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24 Cards in this Set

  • Front
  • Back
territorial imperative
the term coined by anthropologist Robert Ardrey to popularize the proposition that people and nations will defend to the death their territory, just like animals instinctively do.
security dilemma
the tendency of states to view the defensive arming of adversaries as threatening, and when they arm in response, everyone´s security declines
democratic peace
the liberal theory that lasting peace depends on the deepening of liberal democratic institutions within states and their diffusion throughout the globe, given the Òiron lawÓ that democracies do not wage wars against each other
long-cycle theory
an interpretation of world history that focuses on repeating patterns of interstate behavior, such as the outbreak of systemwide general wars at different intervals, after long periods during which other patterns (global peace) were dominant.
sentimental devotion to the welfare of one´s own nation without concern for the common interest of all nations and states in the global community (see p. 104).
the so-called structural version of realism that explains state conduct as a function of changes in the global system´s structure, such as shifts in the distribution of states´ military capabilities
the factors that enable one state to coerce another; to realists, arms and military capabilities are the most important factor in determining which state will win a dispute
military-industrial complex
the term coined by U.S. President Eisenhower to describe the coalition among arms manufacturers, military bureaucracies, and top government officials that promotes unnecessary defense expenditures for its own profit and power.
Nonproliferation Treaty (NPT)
an international agreement that seeks to prevent horizontal proliferation by prohibiting nuclear weapons sales, acquisitions, or production.
Bush Doctrine
the declaration that the United States intended to behave globally in terms of its perceived national self-interests, without the necessary approval of others and, as a corollary, would consider taking unilateral preemptive military action against any security threat such as Iraq to defeat it before it could attack the United States.
spiral model
a metaphor used to describe the tendency of efforts to enhance defense to result in escalating arms races.
a method of coercive diplomacy usually involving an act of war or threat to force an adversary to make concessions against its will.
military intervention
overt or covert use of force by one or more countries that cross the border of another country in order to affect the target country´s government and policies.
mutual assured destruction (MAD)
a system of mutual deterrence in which both sides possess the ability to survive a first strike and launch a devastating retaliatory attack.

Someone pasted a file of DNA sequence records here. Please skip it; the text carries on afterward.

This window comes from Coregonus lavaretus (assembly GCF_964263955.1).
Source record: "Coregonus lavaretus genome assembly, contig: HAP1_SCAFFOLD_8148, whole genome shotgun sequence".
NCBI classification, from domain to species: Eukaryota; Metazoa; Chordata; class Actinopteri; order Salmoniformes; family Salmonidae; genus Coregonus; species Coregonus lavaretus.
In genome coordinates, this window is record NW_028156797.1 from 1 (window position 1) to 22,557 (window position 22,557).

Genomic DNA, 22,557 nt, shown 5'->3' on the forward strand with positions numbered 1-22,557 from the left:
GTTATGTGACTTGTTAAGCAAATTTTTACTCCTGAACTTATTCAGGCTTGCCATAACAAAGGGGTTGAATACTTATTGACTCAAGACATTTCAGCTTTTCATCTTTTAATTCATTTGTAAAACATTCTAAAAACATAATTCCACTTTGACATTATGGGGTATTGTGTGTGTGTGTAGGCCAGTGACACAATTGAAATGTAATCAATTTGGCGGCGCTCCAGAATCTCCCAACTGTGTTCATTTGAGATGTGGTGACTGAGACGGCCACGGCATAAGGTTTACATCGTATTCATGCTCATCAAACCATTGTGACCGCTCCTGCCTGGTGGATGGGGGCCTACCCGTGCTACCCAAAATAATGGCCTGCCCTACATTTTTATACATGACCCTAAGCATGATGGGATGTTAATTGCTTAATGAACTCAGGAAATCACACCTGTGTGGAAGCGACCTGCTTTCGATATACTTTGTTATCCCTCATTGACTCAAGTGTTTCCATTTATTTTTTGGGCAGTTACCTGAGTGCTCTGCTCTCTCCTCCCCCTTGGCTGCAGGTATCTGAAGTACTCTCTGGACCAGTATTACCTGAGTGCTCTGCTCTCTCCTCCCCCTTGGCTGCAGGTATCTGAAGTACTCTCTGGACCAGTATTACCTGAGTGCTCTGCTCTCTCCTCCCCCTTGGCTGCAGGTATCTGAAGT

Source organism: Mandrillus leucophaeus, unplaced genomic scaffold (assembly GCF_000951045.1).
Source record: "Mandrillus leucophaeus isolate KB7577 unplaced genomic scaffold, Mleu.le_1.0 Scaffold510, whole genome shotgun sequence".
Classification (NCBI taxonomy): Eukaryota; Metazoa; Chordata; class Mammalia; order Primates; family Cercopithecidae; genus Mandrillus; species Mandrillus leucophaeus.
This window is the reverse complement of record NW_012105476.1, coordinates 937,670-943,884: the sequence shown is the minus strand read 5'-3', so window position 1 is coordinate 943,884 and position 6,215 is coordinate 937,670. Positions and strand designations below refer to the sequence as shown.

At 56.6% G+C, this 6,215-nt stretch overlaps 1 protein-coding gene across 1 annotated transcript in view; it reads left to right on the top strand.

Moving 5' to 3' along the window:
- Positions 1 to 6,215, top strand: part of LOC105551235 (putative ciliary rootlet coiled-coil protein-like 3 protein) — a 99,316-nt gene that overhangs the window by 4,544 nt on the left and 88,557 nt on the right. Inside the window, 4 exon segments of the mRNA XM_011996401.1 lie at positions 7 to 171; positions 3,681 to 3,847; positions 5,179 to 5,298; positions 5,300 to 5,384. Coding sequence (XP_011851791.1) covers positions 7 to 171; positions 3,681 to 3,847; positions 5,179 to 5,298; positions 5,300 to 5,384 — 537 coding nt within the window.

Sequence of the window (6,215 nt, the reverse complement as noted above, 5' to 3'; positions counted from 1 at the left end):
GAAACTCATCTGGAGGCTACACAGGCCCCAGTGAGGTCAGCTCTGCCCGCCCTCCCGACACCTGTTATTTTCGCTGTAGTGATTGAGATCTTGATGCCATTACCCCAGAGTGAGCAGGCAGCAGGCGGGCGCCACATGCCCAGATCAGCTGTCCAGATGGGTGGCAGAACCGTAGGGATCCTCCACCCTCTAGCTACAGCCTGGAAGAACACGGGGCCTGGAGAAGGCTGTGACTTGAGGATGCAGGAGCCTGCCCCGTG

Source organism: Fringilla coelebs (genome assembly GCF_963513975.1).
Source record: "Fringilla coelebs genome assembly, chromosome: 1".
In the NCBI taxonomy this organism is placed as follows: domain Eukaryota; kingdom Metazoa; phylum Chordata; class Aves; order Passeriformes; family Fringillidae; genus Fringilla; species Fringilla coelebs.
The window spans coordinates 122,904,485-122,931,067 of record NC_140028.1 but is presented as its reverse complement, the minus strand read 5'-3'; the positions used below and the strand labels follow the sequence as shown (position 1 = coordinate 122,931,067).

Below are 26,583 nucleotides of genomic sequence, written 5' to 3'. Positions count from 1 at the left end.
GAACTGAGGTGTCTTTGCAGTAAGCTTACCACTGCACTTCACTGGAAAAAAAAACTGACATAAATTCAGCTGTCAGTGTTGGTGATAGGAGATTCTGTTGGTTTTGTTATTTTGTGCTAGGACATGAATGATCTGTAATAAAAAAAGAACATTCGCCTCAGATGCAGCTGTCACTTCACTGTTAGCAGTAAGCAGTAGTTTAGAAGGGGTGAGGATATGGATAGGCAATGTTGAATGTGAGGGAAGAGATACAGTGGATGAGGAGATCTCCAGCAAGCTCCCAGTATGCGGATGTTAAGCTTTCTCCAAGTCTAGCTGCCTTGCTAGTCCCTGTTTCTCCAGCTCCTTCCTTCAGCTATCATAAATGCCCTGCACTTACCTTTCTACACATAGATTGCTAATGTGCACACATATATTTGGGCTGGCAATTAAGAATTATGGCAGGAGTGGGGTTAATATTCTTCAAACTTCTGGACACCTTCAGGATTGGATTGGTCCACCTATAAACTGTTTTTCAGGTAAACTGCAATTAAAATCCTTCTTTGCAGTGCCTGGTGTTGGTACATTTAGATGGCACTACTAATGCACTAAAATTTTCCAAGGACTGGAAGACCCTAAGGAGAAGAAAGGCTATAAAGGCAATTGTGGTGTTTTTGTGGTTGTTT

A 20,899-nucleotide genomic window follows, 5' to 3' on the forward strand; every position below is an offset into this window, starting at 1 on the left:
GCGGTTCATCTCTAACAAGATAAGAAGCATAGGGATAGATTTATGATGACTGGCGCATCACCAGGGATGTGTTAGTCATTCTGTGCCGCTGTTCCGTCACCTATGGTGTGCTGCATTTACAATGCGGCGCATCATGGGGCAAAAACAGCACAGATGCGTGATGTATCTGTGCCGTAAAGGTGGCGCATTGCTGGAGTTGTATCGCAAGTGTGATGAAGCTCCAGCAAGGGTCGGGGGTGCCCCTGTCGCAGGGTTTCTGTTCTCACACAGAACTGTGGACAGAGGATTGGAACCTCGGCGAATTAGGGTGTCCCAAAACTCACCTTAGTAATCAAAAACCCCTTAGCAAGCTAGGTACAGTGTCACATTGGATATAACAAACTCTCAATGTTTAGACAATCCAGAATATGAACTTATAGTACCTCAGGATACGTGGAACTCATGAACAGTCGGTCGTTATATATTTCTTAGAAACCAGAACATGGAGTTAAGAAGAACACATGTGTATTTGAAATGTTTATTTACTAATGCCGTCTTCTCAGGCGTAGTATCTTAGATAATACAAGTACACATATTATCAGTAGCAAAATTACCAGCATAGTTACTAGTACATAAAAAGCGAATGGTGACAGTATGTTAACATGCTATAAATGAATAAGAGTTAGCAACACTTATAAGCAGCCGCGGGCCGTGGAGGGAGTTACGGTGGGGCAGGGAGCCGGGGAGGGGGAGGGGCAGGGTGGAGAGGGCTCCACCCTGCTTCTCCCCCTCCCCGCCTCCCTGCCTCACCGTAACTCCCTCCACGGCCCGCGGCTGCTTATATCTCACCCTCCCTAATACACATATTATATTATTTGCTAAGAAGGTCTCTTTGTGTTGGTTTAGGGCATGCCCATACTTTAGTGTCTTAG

Strategic Defense Initiative (SDI)
the so-called Star Wars plan conceived by the Reagan administration to deploy an antiballistic missile system using space-based lasers that would destroy enemy nuclear missiles before they could enter Earth´s atmosphere
punitive actions by one state against another to retaliate for its previous objectionable behavior.
balance of power
the theory that peace and stability are most likely to be maintained when military power is distributed to prevent a single hegemon or bloc from controlling the world (see p. 103).
collective security
a global or regional security regime agreed to by the great powers setting rules for keeping peace, guided by the principle that an act of aggression by any state automatically will be met by a combined military response from the rest.
Bush Doctrine
the policy of assertive unilateral hegemonic leadership proclaimed by George W. Bush in 2001 as the policy principle that would guide American foreign policy, elaborated in the 2002 National Security Strategy of the United States pledges to maintain a unipolar world and to use preemptive warfare to prevent enemies´ use of force.
START (Strategic Arms Reduction) Treaty
the U.S.-Russian series of negotiations that began in 1993 and, with the 1997 START-III agreement ratified by Russia in April 2000, pledged to cut the nuclear arsenals of both sides by 80 percent of the Cold War peaks, in order to lower the risk of nuclear war by making a successful preemptive strike impossible.
just war doctrine
a doctrine regarding moral considerations under which war may be undertaken and how it should be fought once it begins.
International Criminal Court (ICC)
a court established by the United Nations for indicting and administering justice to people committing war crimes.
public international law
law pertaining to government-to-government relations
private international law
law pertaining to routinized transnational intercourse between or among states as well as nonstate actors.